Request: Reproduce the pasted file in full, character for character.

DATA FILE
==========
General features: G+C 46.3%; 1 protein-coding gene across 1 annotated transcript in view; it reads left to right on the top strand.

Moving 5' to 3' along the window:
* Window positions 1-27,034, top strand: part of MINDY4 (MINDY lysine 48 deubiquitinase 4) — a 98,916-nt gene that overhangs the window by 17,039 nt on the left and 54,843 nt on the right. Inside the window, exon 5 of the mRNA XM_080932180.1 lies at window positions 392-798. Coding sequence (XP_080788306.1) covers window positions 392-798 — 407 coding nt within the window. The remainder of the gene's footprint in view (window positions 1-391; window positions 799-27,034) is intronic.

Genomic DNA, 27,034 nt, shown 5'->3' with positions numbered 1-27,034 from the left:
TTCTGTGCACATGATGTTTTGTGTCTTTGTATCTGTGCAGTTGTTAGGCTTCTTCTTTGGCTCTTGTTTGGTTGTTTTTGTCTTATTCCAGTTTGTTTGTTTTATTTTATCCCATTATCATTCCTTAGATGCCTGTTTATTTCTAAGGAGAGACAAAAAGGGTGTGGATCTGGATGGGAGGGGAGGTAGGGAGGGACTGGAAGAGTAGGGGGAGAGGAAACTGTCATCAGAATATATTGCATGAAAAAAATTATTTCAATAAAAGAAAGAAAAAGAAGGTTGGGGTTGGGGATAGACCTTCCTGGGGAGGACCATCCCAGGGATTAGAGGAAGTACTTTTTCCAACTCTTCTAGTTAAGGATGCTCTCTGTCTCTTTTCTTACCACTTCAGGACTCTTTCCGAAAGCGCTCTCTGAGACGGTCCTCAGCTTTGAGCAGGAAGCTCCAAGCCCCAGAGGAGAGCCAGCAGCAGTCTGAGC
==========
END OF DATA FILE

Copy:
General features: G+C 46.3%; 1 protein-coding gene across 1 annotated transcript in view; it reads left to right on the top strand.

Moving 5' to 3' along the window:
* Window positions 1-27,034, top strand: part of MINDY4 (MINDY lysine 48 deubiquitinase 4) — a 98,916-nt gene that overhangs the window by 17,039 nt on the left and 54,843 nt on the right. Inside the window, exon 5 of the mRNA XM_080932180.1 lies at window positions 392-798. Coding sequence (XP_080788306.1) covers window positions 392-798 — 407 coding nt within the window. The remainder of the gene's footprint in view (window positions 1-391; window positions 799-27,034) is intronic.

Genomic DNA, 27,034 nt, shown 5'->3' with positions numbered 1-27,034 from the left:
TTCTGTGCACATGATGTTTTGTGTCTTTGTATCTGTGCAGTTGTTAGGCTTCTTCTTTGGCTCTTGTTTGGTTGTTTTTGTCTTATTCCAGTTTGTTTGTTTTATTTTATCCCATTATCATTCCTTAGATGCCTGTTTATTTCTAAGGAGAGACAAAAAGGGTGTGGATCTGGATGGGAGGGGAGGTAGGGAGGGACTGGAAGAGTAGGGGGAGAGGAAACTGTCATCAGAATATATTGCATGAAAAAAATTATTTCAATAAAAGAAAGAAAAAGAAGGTTGGGGTTGGGGATAGACCTTCCTGGGGAGGACCATCCCAGGGATTAGAGGAAGTACTTTTTCCAACTCTTCTAGTTAAGGATGCTCTCTGTCTCTTTTCTTACCACTTCAGGACTCTTTCCGAAAGCGCTCTCTGAGACGGTCCTCAGCTTTGAGCAGGAAGCTCCAAGCCCCAGAGGAGAGCCAGCAGCAGTCTGAGC